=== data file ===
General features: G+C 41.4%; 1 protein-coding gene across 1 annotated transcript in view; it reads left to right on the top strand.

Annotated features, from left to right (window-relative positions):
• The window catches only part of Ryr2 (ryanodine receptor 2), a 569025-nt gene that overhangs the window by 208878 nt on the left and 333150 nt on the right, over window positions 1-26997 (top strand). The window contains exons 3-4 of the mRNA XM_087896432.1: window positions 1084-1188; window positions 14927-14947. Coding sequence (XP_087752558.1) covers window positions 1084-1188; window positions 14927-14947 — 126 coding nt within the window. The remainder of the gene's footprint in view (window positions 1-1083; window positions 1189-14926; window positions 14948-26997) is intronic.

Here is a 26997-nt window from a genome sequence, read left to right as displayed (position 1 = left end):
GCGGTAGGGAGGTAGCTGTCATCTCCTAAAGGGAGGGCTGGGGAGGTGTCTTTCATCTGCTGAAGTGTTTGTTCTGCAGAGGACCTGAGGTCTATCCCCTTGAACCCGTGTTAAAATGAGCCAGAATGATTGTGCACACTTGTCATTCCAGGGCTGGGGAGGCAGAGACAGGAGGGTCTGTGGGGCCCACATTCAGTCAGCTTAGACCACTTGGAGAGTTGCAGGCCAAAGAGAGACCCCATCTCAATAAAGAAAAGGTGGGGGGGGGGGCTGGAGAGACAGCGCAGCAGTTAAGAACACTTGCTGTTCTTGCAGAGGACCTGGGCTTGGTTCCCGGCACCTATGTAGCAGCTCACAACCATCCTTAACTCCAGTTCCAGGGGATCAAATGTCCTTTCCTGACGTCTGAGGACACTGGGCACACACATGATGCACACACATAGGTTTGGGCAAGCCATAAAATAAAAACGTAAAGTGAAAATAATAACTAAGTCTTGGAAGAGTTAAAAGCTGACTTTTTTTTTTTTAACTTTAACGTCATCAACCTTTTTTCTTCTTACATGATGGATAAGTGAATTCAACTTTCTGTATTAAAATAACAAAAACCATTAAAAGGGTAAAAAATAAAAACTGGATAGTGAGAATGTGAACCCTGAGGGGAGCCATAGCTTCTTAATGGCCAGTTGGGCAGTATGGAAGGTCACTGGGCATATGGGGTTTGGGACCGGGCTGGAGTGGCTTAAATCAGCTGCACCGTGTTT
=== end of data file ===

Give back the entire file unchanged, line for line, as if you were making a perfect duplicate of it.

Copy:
General features: G+C 41.4%; 1 protein-coding gene across 1 annotated transcript in view; it reads left to right on the top strand.

Annotated features, from left to right (window-relative positions):
• The window catches only part of Ryr2 (ryanodine receptor 2), a 569025-nt gene that overhangs the window by 208878 nt on the left and 333150 nt on the right, over window positions 1-26997 (top strand). The window contains exons 3-4 of the mRNA XM_087896432.1: window positions 1084-1188; window positions 14927-14947. Coding sequence (XP_087752558.1) covers window positions 1084-1188; window positions 14927-14947 — 126 coding nt within the window. The remainder of the gene's footprint in view (window positions 1-1083; window positions 1189-14926; window positions 14948-26997) is intronic.

Here is a 26997-nt window from a genome sequence, read left to right as displayed (position 1 = left end):
GCGGTAGGGAGGTAGCTGTCATCTCCTAAAGGGAGGGCTGGGGAGGTGTCTTTCATCTGCTGAAGTGTTTGTTCTGCAGAGGACCTGAGGTCTATCCCCTTGAACCCGTGTTAAAATGAGCCAGAATGATTGTGCACACTTGTCATTCCAGGGCTGGGGAGGCAGAGACAGGAGGGTCTGTGGGGCCCACATTCAGTCAGCTTAGACCACTTGGAGAGTTGCAGGCCAAAGAGAGACCCCATCTCAATAAAGAAAAGGTGGGGGGGGGGGCTGGAGAGACAGCGCAGCAGTTAAGAACACTTGCTGTTCTTGCAGAGGACCTGGGCTTGGTTCCCGGCACCTATGTAGCAGCTCACAACCATCCTTAACTCCAGTTCCAGGGGATCAAATGTCCTTTCCTGACGTCTGAGGACACTGGGCACACACATGATGCACACACATAGGTTTGGGCAAGCCATAAAATAAAAACGTAAAGTGAAAATAATAACTAAGTCTTGGAAGAGTTAAAAGCTGACTTTTTTTTTTTTAACTTTAACGTCATCAACCTTTTTTCTTCTTACATGATGGATAAGTGAATTCAACTTTCTGTATTAAAATAACAAAAACCATTAAAAGGGTAAAAAATAAAAACTGGATAGTGAGAATGTGAACCCTGAGGGGAGCCATAGCTTCTTAATGGCCAGTTGGGCAGTATGGAAGGTCACTGGGCATATGGGGTTTGGGACCGGGCTGGAGTGGCTTAAATCAGCTGCACCGTGTTT